Editor-In-Chief: C. Michael Gibson, M.S., M.D. 
In human anatomy, the basilar artery is one of the arteries that supplies the brain with oxygen-rich blood.
It arises from the confluence of the two vertebral arteries at the junction between the medulla oblongata and the pons.
It ascends in the central gutter (sulcus basilaris) inferior to the pons and divides into the posterior cerebral arteries and the superior cerebellar artery just inferior to the pituitary stalk.
From the basilar artery arises the superior inferior cerebellar artery (supplying the superior and inferior aspects of the cerebellum), as well as smaller branches for the supply of the pons (the pontine branches).
Thrombosis of the basilar artery can be life-threatening, as it leads to hypoxia and ischemia of the brainstem.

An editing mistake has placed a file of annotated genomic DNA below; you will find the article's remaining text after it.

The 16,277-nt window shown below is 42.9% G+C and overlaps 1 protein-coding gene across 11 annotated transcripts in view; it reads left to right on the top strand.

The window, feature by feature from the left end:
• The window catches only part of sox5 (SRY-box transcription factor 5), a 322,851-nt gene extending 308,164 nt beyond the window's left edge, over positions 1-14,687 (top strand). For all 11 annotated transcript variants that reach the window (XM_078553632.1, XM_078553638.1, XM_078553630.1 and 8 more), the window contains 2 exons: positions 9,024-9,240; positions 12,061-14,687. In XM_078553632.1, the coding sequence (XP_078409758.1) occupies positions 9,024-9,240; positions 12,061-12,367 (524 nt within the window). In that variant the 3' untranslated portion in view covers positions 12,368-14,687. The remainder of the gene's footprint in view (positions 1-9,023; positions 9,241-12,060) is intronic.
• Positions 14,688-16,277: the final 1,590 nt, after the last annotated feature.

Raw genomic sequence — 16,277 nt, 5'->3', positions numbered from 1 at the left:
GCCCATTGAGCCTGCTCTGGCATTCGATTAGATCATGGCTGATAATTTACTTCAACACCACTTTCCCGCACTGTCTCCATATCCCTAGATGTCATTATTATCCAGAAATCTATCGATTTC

Poor prognoses are common and these can include paralysis of all extremities, heavy disturbances in sensation, difficulty in swallowing and difficulty in respiration.
The hypophysis cerebri, in position. Shown in sagittal section.
Cerebral angiogram showing the transverse projection of the vertebro-basilar and posterior cerebral circulation.
- Diagram at merck.com
- Template:SUNYAnatomyLabs - "Cranial Fossae: Arteries, Inferior Surface of the Brain"
- Blood supply at neuropat.dote.hu
Template:Arteries of head and neck